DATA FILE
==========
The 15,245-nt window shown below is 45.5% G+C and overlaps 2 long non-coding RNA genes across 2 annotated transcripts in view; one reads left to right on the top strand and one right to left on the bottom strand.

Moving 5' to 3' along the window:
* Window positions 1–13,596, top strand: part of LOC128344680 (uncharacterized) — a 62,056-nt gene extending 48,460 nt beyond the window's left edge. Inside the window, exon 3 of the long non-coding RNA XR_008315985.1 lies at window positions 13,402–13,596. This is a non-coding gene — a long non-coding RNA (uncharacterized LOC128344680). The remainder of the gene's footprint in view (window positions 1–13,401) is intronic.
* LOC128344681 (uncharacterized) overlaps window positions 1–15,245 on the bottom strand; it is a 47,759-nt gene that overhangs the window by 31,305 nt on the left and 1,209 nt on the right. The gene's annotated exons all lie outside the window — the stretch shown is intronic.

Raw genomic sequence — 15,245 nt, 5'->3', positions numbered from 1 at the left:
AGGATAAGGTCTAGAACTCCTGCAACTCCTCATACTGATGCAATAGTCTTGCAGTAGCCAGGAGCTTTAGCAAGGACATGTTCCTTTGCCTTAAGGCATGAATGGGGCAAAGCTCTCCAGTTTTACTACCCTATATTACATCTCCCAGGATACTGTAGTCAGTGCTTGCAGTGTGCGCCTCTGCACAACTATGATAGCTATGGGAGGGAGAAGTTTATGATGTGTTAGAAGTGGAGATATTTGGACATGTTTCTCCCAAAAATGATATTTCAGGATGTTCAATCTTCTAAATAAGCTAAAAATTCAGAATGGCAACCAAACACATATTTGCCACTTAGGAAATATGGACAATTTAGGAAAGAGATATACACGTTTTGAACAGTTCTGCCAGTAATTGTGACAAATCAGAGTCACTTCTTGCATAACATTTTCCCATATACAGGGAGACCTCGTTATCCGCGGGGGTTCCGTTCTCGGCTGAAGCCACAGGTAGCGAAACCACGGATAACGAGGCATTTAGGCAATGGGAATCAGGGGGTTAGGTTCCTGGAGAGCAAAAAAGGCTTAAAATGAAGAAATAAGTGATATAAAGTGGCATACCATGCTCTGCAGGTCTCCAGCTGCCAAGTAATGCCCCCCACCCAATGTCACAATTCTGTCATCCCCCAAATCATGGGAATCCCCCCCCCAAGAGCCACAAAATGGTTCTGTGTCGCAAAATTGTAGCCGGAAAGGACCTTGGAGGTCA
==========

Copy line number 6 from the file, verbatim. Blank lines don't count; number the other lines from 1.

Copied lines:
AGGATAAGGTCTAGAACTCCTGCAACTCCTCATACTGATGCAATAGTCTTGCAGTAGCCAGGAGCTTTAGCAAGGACATGTTCCTTTGCCTTAAGGCATGAATGGGGCAAAGCTCTCCAGTTTTACTACCCTATATTACATCTCCCAGGATACTGTAGTCAGTGCTTGCAGTGTGCGCCTCTGCACAACTATGATAGCTATGGGAGGGAGAAGTTTATGATGTGTTAGAAGTGGAGATATTTGGACATGTTTCTCCCAAAAATGATATTTCAGGATGTTCAATCTTCTAAATAAGCTAAAAATTCAGAATGGCAACCAAACACATATTTGCCACTTAGGAAATATGGACAATTTAGGAAAGAGATATACACGTTTTGAACAGTTCTGCCAGTAATTGTGACAAATCAGAGTCACTTCTTGCATAACATTTTCCCATATACAGGGAGACCTCGTTATCCGCGGGGGTTCCGTTCTCGGCTGAAGCCACAGGTAGCGAAACCACGGATAACGAGGCATTTAGGCAATGGGAATCAGGGGGTTAGGTTCCTGGAGAGCAAAAAAGGCTTAAAATGAAGAAATAAGTGATATAAAGTGGCATACCATGCTCTGCAGGTCTCCAGCTGCCAAGTAATGCCCCCCACCCAATGTCACAATTCTGTCATCCCCCAAATCATGGGAATCCCCCCCCCAAGAGCCACAAAATGGTTCTGTGTCGCAAAATTGTAGCCGGAAAGGACCTTGGAGGTCA